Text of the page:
• Onchain Paymasters (e.g. ERC20Paymaster, StablecoinPaymaster) only rely on onchain state to verify whether a transaction is able to be covered by the paymaster or not. This means that certain paymasters, like those that accept gas payment in ERC-20s, can be made permissionless, with the caveat that the paymaster has to be approved by the account to transfer out the payment tokens. Paymaster contract admins can withdraw tokens and convert back to native to refill the contract, set a markup on top of the ERC20 price, set a threshold for the price difference for which the paymaster updates the ERC20 price for the next UserOp, or manually update the price.

  • Offchain Paymasters (e.g. VerifyingPaymaster) involves interactions with a service provider’s paymaster API to sponsor the UserOp. The offchain service checks eligibility and signs off on the transaction using the paymaster’s keys. While this solution is permissioned, offchain paymasters come with the benefits of gas savings from minimizing onchain checks. Gas policies can be made more granular, and take offchain activity such as Discord activity into account.

Account Factories & Frameworks

Account Factories & Frameworks provide “headless” smart account implementations and SDKs that dapps and wallet clients can build on top of, creating self-custodial embedded accounts on behalf of their users. The accounts themselves are smart contract wallets that have their own signature validation, execution, and replay protection (nonce management) logic. Owners authorize user operations originating from their smart accounts using their key.

At a high level, smart account vendors provision 3 core things:

  • A core implementation for a smart contract wallet, with its own logic for how transactions are validated, executed, and any additional actions to perform before and after the execution. It also contains logic for how additional features can be added to the wallet via native and third-party modules.

  • A factory contract that deploys fresh instances of the wallet implementation, initiated with the initial signer for that account. Under ERC-4337, dapps can create smart accounts for their users by specifying the factory contract address from their provider of choice.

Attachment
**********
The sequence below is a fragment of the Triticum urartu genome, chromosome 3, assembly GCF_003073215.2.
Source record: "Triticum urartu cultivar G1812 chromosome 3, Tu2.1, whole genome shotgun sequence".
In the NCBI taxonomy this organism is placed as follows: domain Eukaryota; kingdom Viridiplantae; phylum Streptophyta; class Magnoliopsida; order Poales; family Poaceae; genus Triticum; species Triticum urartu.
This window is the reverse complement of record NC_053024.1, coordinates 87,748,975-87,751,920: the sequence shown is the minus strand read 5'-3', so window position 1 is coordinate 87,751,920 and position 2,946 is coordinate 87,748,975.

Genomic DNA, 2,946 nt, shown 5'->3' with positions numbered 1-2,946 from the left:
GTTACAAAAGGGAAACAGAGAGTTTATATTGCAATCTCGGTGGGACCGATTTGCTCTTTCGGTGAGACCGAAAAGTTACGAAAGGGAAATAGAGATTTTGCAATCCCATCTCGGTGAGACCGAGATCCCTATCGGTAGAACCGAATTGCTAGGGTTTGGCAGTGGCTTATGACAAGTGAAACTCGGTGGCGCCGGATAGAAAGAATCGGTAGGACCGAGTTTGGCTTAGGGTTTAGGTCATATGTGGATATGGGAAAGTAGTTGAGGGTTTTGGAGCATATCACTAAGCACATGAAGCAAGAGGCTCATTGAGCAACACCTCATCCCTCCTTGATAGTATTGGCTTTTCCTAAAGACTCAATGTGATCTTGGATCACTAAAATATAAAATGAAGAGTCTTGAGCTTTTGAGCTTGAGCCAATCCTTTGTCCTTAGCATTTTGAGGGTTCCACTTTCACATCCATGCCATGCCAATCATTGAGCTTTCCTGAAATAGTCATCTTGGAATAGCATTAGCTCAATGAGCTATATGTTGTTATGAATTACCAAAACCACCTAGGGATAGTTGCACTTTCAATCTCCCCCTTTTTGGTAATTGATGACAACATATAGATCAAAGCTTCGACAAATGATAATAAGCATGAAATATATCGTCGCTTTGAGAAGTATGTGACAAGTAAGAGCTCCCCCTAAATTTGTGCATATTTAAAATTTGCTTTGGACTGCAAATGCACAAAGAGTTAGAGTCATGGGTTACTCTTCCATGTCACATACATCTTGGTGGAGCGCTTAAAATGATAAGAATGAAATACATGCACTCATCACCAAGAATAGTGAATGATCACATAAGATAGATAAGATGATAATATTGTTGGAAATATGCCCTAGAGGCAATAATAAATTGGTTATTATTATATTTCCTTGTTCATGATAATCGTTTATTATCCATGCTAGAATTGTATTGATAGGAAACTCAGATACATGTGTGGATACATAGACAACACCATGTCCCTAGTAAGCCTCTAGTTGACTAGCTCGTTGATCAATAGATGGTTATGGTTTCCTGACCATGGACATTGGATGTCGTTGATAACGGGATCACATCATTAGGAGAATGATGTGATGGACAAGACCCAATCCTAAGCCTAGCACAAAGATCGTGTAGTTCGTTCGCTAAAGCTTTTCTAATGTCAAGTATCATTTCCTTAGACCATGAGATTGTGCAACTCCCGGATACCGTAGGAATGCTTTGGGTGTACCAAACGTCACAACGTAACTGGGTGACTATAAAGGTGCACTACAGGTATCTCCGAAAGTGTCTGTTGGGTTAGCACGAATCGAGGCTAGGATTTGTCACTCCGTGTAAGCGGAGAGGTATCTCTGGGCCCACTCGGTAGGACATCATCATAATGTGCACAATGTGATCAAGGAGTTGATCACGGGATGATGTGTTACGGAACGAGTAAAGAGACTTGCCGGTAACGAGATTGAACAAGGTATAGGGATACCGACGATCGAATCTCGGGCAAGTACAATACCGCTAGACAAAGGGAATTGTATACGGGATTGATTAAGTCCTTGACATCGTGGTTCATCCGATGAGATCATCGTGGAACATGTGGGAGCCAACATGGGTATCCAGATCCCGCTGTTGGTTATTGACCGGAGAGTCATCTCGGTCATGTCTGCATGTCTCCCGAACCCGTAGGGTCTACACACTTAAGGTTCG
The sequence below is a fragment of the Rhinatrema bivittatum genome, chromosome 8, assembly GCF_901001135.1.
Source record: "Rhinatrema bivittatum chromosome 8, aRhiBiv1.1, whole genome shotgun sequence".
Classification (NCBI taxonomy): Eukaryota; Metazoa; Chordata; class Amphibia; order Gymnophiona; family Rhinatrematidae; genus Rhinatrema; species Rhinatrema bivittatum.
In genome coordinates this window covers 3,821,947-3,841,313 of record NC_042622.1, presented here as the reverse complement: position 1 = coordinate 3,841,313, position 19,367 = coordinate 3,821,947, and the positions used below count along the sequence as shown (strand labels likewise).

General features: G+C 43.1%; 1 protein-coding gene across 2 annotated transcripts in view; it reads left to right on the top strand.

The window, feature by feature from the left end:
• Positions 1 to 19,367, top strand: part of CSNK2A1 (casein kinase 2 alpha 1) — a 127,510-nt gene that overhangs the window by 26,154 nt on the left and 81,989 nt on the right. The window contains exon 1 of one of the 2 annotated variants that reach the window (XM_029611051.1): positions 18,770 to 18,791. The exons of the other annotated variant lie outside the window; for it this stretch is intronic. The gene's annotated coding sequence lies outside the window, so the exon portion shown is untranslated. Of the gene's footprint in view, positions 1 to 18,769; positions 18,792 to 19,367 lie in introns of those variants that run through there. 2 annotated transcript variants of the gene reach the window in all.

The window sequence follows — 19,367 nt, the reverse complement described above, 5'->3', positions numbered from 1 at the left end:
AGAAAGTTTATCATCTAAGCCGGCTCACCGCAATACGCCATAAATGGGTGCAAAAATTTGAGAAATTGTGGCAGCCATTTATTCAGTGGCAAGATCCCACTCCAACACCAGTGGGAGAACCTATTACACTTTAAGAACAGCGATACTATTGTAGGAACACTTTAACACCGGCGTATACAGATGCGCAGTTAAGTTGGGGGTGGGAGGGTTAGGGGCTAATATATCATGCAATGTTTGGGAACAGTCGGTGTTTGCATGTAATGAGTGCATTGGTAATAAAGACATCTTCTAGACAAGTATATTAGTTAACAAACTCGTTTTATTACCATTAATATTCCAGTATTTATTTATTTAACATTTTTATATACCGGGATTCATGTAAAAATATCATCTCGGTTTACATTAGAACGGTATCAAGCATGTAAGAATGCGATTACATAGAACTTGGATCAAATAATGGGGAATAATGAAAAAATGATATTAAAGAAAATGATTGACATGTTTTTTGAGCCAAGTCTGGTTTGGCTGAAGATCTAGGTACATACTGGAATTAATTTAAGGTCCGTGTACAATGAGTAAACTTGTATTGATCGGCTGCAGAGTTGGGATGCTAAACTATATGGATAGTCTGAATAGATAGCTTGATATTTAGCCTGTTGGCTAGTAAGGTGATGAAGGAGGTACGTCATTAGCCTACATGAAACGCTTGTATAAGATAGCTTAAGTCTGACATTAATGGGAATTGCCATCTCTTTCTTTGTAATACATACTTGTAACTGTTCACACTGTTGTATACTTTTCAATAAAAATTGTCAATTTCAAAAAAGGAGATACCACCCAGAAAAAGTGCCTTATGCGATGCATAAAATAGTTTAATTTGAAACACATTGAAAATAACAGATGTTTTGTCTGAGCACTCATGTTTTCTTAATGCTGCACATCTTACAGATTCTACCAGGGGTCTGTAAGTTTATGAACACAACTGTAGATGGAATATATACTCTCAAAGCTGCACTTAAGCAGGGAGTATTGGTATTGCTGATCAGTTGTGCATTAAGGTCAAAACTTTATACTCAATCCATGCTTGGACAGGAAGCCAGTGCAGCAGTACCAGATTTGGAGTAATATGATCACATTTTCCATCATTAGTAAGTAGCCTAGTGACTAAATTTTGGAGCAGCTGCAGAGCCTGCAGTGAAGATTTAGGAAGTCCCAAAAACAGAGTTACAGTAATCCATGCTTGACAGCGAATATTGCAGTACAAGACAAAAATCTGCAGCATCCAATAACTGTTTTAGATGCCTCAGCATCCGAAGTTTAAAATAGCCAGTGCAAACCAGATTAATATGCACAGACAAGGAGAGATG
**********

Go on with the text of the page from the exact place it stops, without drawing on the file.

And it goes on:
• An SDK that gives developers plug-and-play customizability for the smart accounts they are creating. This can include different signing options, on/off-ramping, and relaying technologies.

Under ERC-4337, the `sender` field of a UserOp refers to the smart account under which the transaction is being made. If the account hasn’t yet been deployed, the EntryPoint deploys the account from the factory contract specified in the `initCode`. User’s keys can be used to claim the smart account to make subsequent dapp interactions.

Account providers like Safe, Zerodev, and Biconomy integrate with key managers and authentication infrastructure to give dapps optionality on how they want users to manage their smart accounts. For example Safe’s Web3Auth integration enables users to use their accounts using social or email, and Zerodev’s integration with Turnkey gives the option to manage accounts with Passkeys.

Safe is most known for its battle-tested smart wallet product widely used by individuals, teams, and DAOs. To date there have been 5m+ Safes deployed across 12+ chains, executing over 22m+ transactions. Prior to v1.4.1 (launched July 2023), developers were already able to use Gelato relay to enable gas-abstracted transactions. This combination currently powers crypto debit card products like Gnosis Pay and BasedApp where users are able to purchase from any vendor which accepts Visa using funds in their Safe. v1.4.1 brings ERC-4337 support through modules to give additional optionality in relay providers.

ZeroDev is a smart account provider launched earlier this year built for ERC-4337 from the start. Zerodev aggregates multiple bundler providers to abstract UserOp relay services, and exposes a gas manager dashboard where devs can define the scope and rate-limiting logic for which to sponsor fees for users. Zerodev and Biconomy (which also runs its own bundler network) currently dominate the market share for 4337-enabled accounts.

Alchemy’s AccountKit features a 4337-compliant smart account implementation “LightAccount”, which is based off of the EF’s implementation and adds EIP-1271 support (validating signatures originating from smart contracts) along with ownership transfers, key rotation, and namespace storage.

Account Modules

Account Modules are smart contracts that act as installable components to a smart account. Although module infrastructure is still in very early stages, we envision that modules will be discoverable and installable by:

  • Developers: embedded smart accounts can come with “pre-installed” modules as decided on by the dapp developer, constructing a starter wallet with features customized for their use case

  • End users: wallet interfaces can expose a “module store” where users can discover new features and add them to their wallet

With AA formally separating how UserOp validation and execution is handled, modules can contain validation-only or execution-only logic.